We  get better at being smaller, by getting better at taking care of one another in Sunday School.

I believe that there are a few essential qualities that make Sunday School great, and that we need to identify and stick to them.  Those qualities are: bible study, fellowship, and care giving.  That’s it.  Nothing complicated here.  But having a plan for each of those elements becomes very important to the health of the group.

Here is a great video about developing a care ministry plan for your class.  It’s less than 4 minutes long.  Keep in mind that it’s from another church, but the principles are right on.

Feel free to share your thoughts below, and have a great week!

152403-developing-the-care-ministry-of-your-small-group.html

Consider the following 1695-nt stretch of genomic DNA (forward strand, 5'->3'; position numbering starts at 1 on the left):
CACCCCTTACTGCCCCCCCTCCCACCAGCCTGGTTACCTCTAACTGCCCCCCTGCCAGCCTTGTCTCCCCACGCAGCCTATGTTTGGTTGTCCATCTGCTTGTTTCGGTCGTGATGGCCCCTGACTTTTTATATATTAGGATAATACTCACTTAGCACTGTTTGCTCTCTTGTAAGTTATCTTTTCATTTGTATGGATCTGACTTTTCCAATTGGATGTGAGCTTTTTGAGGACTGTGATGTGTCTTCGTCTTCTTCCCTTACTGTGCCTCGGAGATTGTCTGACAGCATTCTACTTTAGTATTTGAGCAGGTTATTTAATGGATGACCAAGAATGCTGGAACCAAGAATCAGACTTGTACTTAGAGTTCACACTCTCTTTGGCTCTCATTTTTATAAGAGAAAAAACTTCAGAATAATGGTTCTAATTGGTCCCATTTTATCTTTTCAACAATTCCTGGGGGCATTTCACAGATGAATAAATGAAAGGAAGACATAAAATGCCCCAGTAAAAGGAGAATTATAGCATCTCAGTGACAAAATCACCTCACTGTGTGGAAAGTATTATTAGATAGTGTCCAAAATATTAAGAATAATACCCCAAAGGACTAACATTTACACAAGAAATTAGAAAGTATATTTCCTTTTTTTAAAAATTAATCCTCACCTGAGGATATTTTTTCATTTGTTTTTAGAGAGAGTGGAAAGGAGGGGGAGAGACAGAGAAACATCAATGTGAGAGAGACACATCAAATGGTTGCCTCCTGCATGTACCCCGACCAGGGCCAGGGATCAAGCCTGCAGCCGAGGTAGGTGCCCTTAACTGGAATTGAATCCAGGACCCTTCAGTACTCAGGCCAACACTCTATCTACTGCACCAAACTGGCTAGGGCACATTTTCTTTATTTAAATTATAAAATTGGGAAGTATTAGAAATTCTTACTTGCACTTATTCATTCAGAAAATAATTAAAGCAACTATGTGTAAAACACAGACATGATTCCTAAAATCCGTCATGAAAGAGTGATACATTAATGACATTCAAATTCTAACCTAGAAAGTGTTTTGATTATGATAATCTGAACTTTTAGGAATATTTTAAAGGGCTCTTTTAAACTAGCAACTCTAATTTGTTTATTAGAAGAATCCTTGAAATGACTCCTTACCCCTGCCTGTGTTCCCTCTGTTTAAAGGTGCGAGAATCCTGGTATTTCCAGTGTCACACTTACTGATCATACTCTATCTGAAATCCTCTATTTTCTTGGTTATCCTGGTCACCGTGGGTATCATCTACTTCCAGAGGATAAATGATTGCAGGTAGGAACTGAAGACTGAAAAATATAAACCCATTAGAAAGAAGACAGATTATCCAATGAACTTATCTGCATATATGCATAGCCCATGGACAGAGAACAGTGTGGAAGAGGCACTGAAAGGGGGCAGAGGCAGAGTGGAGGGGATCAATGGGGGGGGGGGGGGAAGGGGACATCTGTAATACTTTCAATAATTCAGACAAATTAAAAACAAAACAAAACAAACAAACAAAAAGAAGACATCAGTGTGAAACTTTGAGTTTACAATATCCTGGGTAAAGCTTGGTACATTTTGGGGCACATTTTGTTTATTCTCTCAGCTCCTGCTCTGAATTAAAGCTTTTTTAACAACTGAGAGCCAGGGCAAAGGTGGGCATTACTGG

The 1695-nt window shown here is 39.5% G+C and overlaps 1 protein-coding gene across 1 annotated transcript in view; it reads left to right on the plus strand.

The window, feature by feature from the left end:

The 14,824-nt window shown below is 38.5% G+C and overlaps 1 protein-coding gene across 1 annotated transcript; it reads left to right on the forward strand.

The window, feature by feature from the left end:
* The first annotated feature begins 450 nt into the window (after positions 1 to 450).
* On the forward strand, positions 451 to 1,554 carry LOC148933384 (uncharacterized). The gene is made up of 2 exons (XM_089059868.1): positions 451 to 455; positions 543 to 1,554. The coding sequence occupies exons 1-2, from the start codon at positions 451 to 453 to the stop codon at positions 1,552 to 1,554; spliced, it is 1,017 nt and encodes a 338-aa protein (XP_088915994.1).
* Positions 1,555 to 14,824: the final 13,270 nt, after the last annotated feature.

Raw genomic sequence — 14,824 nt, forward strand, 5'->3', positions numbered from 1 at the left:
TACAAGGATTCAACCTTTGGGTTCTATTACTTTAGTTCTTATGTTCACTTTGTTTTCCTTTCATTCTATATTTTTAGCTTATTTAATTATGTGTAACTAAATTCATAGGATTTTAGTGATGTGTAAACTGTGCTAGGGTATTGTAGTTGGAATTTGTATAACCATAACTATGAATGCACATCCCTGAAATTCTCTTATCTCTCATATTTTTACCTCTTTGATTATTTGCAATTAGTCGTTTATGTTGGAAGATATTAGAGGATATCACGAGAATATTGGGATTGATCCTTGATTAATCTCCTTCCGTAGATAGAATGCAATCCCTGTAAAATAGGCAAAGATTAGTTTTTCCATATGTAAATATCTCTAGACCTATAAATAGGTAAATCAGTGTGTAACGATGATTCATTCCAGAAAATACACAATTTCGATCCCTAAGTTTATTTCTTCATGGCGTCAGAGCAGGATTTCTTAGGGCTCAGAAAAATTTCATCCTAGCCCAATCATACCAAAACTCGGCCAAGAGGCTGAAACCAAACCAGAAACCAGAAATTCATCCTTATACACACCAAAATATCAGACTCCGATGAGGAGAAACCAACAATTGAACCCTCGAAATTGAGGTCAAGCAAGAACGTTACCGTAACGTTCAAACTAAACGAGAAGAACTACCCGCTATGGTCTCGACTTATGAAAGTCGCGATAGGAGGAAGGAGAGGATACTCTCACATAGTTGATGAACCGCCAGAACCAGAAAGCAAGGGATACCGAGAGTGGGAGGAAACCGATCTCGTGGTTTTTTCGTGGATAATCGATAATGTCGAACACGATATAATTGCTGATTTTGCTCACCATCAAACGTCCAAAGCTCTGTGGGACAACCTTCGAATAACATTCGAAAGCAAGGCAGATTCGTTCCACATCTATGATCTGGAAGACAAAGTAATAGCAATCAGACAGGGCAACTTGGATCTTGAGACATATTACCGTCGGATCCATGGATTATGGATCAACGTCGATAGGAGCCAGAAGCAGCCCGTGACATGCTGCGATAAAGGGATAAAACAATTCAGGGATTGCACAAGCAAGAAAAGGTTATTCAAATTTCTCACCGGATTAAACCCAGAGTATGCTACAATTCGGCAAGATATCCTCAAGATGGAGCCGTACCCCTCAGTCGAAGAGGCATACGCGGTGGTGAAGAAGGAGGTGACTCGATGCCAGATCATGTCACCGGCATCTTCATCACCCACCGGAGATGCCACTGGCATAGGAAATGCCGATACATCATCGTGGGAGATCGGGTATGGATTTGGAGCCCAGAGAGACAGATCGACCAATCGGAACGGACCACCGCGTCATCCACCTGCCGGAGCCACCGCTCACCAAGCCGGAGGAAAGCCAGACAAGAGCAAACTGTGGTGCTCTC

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Sunday School is not…

In one of my conversations about Sunday School yesterday, I had a thought that I want to expand on a little.  Sunday School is not just another organization of the church.  Sunday School is the church, organized to accomplish many of the major biblical purposes that God has laid out for his people to engage in.  Through the organization of small groups we call Sunday School, we engage in Fellowship, Service, Discipleship, Care Giving, and more.  By “Care Giving”, I am basically referring to the action of ministering to one another.  We tend to think of  “ministry” sometimes as what we do outside the fellowship of the church, but “missions” is probably a better way to think of that specific type of service intended as outreach.  Missions is supported in many critical ways through the organization of Sunday School as well, by the way.